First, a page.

Cervical Laminectomy without Fusion
Cervical laminectomy is a spinal surgery to the neck area in which a section or all of the lamina (the bony arch of the posterior segment of the cervical vertebra) that covers the spinal canal is removed. This is performed to create more room within the spinal canal to relieve pressure on the spinal cord and nerves. The surgery is usually recommended when conservative treatment measures such as medications, rest, nerve sheath injections, and physical therapy have failed to resolve neck pain and other symptoms associated with cervical spine and nerve compression.
Cervical laminectomy is commonly indicated for a condition called cervical spinal stenosis. Spinal stenosis is a narrowing of the spinal canal caused by degeneration of the facet joints and intervertebral discs. In addition, these arthritic facet joints become bulkier and consume the space available for the nerve roots. Bony outgrowths, also known as bone spurs or bone osteophytes, can also narrow the spinal canal. Spinal stenosis puts pressure on the spinal nerves and cord, causing symptoms such as neck pain, tingling, numbness or weakness that can extend to the shoulders, arms, and hands. Cervical laminectomy helps to reduce pressure on the spinal cord and nerves by removing the part of the lamina that is causing the pressure.
Preoperative preparation for a cervical laminectomy may involve the following:
- Routine blood work and imaging of the cervical spine
- Informing your doctor of any medications or supplements you are taking
- Informing your doctor of any allergies to medications, anesthesia, or latex
- Disclosing any recent illnesses or other medical conditions you have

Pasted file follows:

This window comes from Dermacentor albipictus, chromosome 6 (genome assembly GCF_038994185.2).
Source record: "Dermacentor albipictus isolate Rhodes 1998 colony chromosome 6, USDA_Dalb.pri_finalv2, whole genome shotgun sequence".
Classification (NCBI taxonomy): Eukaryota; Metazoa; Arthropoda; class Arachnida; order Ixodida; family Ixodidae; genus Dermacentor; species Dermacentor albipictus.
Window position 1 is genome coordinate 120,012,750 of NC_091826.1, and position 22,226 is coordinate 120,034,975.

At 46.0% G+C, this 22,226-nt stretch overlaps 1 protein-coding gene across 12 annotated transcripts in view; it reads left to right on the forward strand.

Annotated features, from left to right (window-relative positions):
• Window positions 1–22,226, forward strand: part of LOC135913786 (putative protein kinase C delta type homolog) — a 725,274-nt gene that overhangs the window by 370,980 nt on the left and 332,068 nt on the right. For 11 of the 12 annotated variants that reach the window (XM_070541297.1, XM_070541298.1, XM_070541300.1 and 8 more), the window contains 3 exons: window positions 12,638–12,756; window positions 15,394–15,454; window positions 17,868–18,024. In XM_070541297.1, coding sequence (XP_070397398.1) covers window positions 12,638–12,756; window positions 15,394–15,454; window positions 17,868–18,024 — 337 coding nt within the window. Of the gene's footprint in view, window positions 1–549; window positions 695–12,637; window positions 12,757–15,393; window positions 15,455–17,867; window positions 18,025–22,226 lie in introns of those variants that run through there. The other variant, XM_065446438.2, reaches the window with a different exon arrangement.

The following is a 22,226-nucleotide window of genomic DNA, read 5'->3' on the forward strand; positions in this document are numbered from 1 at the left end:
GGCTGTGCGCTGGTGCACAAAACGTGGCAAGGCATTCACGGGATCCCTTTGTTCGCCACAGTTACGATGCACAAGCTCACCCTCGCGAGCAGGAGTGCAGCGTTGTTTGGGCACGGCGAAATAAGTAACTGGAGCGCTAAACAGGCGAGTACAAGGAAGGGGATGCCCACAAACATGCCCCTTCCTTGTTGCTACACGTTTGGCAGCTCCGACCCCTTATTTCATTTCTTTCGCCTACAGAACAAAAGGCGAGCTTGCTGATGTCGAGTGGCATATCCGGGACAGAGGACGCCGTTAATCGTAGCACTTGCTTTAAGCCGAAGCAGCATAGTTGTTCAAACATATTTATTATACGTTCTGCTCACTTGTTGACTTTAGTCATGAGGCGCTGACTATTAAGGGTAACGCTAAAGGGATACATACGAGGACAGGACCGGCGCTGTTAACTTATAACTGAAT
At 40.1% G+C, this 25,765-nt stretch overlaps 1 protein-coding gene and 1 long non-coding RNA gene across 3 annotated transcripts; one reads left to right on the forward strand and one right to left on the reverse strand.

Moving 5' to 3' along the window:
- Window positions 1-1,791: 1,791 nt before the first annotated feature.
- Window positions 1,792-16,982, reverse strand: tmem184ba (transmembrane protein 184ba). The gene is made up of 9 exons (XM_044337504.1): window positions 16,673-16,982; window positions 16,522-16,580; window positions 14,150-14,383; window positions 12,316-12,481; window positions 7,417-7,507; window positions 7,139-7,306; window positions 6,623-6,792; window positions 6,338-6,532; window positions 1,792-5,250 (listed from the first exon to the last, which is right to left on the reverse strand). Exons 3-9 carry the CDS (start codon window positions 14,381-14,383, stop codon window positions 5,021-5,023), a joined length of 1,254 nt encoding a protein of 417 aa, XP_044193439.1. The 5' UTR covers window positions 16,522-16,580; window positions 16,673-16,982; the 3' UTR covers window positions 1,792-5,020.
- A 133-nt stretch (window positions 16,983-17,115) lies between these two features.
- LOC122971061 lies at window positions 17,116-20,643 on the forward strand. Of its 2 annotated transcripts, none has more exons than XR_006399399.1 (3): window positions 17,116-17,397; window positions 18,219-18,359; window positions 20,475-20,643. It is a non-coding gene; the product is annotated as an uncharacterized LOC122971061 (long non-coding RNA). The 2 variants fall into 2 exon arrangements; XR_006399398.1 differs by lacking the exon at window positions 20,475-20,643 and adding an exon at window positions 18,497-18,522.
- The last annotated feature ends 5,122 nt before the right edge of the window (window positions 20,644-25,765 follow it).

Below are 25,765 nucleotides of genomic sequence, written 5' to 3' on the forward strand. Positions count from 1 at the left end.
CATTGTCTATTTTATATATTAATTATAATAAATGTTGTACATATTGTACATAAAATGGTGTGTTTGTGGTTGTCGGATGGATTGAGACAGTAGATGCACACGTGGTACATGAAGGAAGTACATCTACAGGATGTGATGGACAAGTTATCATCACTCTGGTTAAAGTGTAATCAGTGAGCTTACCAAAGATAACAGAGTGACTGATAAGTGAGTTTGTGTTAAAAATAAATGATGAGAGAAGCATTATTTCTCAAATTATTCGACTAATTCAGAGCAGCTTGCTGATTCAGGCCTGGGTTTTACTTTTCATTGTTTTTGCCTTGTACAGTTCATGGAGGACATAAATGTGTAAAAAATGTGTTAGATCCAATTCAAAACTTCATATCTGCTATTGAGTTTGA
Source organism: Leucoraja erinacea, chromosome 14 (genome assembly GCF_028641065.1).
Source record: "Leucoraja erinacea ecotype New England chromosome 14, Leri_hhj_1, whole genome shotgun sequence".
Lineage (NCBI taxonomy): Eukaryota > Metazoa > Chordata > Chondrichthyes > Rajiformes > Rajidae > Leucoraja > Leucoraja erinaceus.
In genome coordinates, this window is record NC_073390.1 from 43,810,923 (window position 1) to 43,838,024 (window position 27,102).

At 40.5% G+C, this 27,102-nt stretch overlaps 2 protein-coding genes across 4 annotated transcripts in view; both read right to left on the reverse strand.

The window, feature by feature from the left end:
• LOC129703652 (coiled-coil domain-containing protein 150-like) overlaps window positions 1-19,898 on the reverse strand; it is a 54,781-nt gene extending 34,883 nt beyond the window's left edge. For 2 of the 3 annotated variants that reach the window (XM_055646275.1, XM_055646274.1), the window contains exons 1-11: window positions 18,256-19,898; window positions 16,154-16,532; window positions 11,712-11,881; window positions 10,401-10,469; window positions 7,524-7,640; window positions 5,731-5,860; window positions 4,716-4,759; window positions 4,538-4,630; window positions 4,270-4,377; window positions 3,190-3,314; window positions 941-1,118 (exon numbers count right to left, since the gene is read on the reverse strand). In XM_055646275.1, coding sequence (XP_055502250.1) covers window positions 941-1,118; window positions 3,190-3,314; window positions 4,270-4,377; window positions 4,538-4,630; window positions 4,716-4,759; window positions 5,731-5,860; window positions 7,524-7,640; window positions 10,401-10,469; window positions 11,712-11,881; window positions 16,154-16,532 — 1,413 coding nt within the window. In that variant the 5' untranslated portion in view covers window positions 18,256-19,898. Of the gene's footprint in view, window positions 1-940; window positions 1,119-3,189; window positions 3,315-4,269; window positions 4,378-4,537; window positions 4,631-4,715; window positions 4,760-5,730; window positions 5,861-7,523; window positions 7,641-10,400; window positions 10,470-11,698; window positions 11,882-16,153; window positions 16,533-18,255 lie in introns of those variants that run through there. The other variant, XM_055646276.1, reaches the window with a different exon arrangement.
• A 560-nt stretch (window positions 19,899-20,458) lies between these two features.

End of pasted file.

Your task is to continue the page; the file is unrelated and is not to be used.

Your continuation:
- Temporarily stopping some medications, such as blood thinners, for a defined period prior to surgery
- Refraining from solids or liquids at least 8 hours prior to surgery
- Arranging for someone to drive you home after the procedure
In general, cervical laminectomy surgery involves the following steps:
- You will be placed on the procedure table in a face-down (prone) position under general anesthesia.
- Your surgeon makes an incision on the back of your neck, along the midline, and gently separates the muscle tissue to access the neck bones (cervical vertebrae).
- Your surgeon then removes all or a section of the lamina of the cervical vertebra to relieve pressure on the spinal cord/nerves in the region.
- Other compression sources such as bone spurs, thickened ligament tissue, or all or part of a disk, will also be removed.
- After the procedure, your surgeon returns the soft tissue and muscle to their normal position and closes the incision with stitches or surgical staples.
After surgery, you will be transferred to the observation room where your nurse will monitor your vital signs. You may feel pain and discomfort in the operated area. Medications are provided as needed to address this. You are encouraged to walk as soon as possible to maintain normal blood circulation and thereby prevent the risk of blood clot formation in the legs. A soft collar may be prescribed for neck support and comfort, and to limit movement of the neck. Physical therapy focusing on the neck will be started 4 to 6 weeks after surgery and involves stretching and range-of-motion exercises. Instructions on surgical site care and bathing will be provided to keep the wound clean and dry. You should avoid strenuous exercise or activity until you receive your doctor’s consent. On average, patients are discharged from the hospital 2 to 3 days after surgery. A follow-up appointment will be scheduled to monitor your progress.
Risks and Complications
Cervical laminectomy is a relatively safe procedure; however, as with any surgery, some risks and complications may occur, such as the following:
- Blood clots in the legs or lungs
- Adverse reactions to anesthesia
- Spinal cord or nerve root injury
- Injury to nerves or blood vessels
- Spinal instability
- Dural tear
- Neuropathic pain
A cervical laminectomy is a procedure in which your surgeon removes a part or all of the lamina portion of the vertebra. This serves to relieve pressure from the spinal cord and nerve roots, caused by a narrowing of the spinal canal (stenosis), tumors, herniated disks, or injury. Cervical laminectomy is only considered when nonsurgical treatment has failed to provide satisfactory results.